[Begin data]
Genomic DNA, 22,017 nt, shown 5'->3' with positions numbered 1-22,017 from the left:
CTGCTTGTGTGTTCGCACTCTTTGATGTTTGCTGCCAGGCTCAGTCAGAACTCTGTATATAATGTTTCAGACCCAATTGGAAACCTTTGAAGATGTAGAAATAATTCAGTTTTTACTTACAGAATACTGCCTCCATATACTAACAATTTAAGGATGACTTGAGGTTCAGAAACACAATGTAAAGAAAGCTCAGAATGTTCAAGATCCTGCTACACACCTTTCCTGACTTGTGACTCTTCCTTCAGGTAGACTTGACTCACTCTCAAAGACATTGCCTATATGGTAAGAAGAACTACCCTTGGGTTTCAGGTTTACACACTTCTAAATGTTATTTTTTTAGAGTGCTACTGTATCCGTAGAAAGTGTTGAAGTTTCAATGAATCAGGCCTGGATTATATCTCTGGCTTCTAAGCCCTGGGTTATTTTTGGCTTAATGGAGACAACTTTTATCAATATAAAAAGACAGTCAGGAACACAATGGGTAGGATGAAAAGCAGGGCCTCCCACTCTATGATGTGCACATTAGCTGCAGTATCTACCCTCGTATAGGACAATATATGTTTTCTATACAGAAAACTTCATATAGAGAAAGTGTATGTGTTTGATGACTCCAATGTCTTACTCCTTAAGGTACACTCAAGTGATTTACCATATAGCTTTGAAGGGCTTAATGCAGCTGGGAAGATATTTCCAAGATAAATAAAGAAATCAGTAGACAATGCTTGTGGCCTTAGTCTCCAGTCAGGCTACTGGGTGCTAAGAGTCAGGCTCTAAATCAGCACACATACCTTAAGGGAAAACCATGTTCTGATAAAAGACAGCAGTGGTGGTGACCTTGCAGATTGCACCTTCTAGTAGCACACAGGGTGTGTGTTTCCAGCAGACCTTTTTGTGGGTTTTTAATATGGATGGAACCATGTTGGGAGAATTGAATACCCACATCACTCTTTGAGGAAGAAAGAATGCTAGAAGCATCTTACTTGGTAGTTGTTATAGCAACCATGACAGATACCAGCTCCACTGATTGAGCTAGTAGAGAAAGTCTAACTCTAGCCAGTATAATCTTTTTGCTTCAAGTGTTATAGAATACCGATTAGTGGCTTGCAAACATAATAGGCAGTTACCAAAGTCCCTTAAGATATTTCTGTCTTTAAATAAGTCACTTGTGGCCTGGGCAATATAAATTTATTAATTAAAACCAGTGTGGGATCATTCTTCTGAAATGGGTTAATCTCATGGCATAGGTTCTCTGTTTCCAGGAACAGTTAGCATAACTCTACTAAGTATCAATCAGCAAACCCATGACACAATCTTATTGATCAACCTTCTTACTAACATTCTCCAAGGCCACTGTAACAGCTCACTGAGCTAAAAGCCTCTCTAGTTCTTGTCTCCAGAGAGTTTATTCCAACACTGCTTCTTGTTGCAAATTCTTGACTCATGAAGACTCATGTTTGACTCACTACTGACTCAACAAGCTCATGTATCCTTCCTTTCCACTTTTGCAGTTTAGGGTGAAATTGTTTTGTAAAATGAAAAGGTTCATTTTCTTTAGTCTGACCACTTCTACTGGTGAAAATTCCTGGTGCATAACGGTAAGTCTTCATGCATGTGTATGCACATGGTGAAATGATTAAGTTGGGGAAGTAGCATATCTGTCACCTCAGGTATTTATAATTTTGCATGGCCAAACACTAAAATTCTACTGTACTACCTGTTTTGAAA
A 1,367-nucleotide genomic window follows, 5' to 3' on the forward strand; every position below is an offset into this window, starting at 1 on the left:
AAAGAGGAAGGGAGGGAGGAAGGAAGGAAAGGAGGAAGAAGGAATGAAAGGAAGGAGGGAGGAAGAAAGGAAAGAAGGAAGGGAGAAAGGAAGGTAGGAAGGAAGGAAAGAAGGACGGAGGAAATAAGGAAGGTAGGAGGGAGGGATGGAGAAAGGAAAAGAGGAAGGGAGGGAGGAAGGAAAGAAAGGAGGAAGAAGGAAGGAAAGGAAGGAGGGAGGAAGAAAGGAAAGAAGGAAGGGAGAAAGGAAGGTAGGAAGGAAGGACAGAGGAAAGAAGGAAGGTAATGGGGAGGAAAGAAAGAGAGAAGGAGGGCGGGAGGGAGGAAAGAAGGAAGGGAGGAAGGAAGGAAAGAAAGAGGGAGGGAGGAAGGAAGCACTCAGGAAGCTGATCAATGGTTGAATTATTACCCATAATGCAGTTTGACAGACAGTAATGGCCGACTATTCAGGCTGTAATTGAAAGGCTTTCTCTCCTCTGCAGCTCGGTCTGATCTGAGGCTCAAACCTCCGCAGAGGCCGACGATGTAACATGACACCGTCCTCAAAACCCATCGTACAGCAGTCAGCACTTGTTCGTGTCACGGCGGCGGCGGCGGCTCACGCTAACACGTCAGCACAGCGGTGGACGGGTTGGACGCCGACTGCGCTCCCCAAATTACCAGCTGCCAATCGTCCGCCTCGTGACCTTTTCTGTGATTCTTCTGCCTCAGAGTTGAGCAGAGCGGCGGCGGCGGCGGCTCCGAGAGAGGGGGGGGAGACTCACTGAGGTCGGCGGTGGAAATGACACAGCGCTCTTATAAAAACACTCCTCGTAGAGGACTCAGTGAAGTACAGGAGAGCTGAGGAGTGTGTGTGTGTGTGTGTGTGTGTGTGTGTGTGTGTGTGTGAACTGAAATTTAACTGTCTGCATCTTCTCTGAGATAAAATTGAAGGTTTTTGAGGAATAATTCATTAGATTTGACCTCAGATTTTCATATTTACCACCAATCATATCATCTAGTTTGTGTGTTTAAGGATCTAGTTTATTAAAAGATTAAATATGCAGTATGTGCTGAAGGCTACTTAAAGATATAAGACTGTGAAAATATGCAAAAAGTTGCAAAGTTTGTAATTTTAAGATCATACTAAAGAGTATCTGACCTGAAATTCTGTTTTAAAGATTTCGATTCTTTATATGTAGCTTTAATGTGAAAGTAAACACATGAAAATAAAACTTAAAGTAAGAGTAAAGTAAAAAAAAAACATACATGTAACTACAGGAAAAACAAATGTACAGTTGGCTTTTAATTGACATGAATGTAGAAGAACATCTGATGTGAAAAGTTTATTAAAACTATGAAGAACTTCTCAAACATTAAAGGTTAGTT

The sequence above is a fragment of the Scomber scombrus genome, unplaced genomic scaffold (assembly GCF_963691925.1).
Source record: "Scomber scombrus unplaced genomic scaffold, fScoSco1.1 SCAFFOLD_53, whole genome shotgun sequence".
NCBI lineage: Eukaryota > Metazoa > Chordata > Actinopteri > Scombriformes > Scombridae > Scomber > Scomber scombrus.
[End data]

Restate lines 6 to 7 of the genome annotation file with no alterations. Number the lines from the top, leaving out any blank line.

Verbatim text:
Source record: "Scomber scombrus unplaced genomic scaffold, fScoSco1.1 SCAFFOLD_53, whole genome shotgun sequence".
NCBI lineage: Eukaryota > Metazoa > Chordata > Actinopteri > Scombriformes > Scombridae > Scomber > Scomber scombrus.